Mare Nectaris

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Nectaris Basin

(unofficial name; IAU feature name for central 333 km of mare: Mare Nectaris)

Lat: 15.2°S, Long: 35.5°E, Diam: 333 km, Depth: km, Rükl: 58

external image normal_MareNectaris070327%200103em.jpgexternal image normal_Nectaris_Basin_LIDAR_LTVT.JPG
Left: Howard Eskildsen.
Right: Clementine, Clementine LIDAR Altimeter texture from PDS Map-a-Planet remapped to north-up aerial view by LTVT. The dot is the center position and the white circle the main ring position from Chuck Wood's Impact Basin Database. Grid spacing = 10 degrees.


LPOD Photo Gallery Lunar Orbiter Images Apollo Images
AS08-13-2243; which is an orbital Hasselblad photograph made during the first manned mission of Project Apollo (Apollo 8 in december 1968), shows the sunrise terminator over the western part of Mare Nectaris, with the ruined crater Daguerre in the foreground (looking southward).
Apollo 11's orbital photographs AS11-42-6235, AS11-42-6236, AS11-42-6237, and AS11-42-6241 show the same area of Mare Nectaris as depicted in Apollo 8's low-sun orbital view in AS08-13-2243.
Research orbital Hasselblads: Danny Caes.


(LAC zone 79D3) LAC map Geologic map

Basin Classification

(description of terms and most numeric basin data from Wood, C.A. (2004) Impact Basin Database)
Certainty of Existence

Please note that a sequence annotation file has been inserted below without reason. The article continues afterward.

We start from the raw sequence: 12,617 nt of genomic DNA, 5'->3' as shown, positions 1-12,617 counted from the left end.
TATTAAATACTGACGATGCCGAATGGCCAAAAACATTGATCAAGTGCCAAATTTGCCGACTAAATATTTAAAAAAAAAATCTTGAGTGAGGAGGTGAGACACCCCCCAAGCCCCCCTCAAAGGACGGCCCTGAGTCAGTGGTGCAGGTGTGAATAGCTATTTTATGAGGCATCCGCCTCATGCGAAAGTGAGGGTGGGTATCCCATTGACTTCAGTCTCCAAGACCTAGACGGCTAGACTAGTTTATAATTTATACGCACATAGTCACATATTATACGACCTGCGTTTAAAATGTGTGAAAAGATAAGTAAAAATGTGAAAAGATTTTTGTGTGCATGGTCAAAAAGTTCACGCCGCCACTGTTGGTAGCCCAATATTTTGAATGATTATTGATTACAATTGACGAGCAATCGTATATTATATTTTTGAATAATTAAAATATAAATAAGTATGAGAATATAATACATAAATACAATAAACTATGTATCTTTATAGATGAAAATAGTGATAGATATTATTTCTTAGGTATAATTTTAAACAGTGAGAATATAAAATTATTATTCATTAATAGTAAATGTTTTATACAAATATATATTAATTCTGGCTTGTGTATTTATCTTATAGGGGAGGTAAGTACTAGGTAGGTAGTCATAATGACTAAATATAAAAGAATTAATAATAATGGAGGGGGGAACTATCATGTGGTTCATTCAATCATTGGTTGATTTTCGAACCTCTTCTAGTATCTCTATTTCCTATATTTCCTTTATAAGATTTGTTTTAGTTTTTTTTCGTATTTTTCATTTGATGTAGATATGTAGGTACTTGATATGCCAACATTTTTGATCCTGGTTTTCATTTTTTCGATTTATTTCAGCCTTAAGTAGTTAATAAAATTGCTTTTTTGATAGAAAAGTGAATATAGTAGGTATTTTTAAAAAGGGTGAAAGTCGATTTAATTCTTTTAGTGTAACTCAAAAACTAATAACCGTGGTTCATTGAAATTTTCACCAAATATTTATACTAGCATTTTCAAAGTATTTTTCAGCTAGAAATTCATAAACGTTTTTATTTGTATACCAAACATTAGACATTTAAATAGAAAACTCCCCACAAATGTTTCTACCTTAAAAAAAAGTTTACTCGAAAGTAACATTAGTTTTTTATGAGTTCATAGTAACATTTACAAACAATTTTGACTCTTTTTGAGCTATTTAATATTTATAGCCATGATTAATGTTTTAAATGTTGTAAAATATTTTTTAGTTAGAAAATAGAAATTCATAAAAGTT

Wilhelms Age Group
Ring Diameters
Mare Thickness
240, 400, 620, 860, 1320 km
0.8-1.2 km
Yes; +70 mG gravity anomaly


Description: Elger

(IAU Directions) The Mare Nectaris, again, in the south-eastern quadrant, presents some fine examples of concentric ridges, which are seen to the best advantage when the morning sun is rising on Rosse, a prominent crater north of Fracastorius. This "sea" is evidently concave in cross-section, the central portion being considerably lower than the margin, and these ridges appear to mark the successive stages of the change of level from the coast-line to the centre. They suggest the "caving in" of the surface, similar to that observed on a frozen pond or river, where the "cat's ice" at the edge, through the sinking of the water beneath, is rent and tilted to a greater or less degree.

Description: Wikipedia:

Mare Nectaris

Additional Information


The IAU feature name means "Sea of Nectar".
  • The impact basin is named after the mare.

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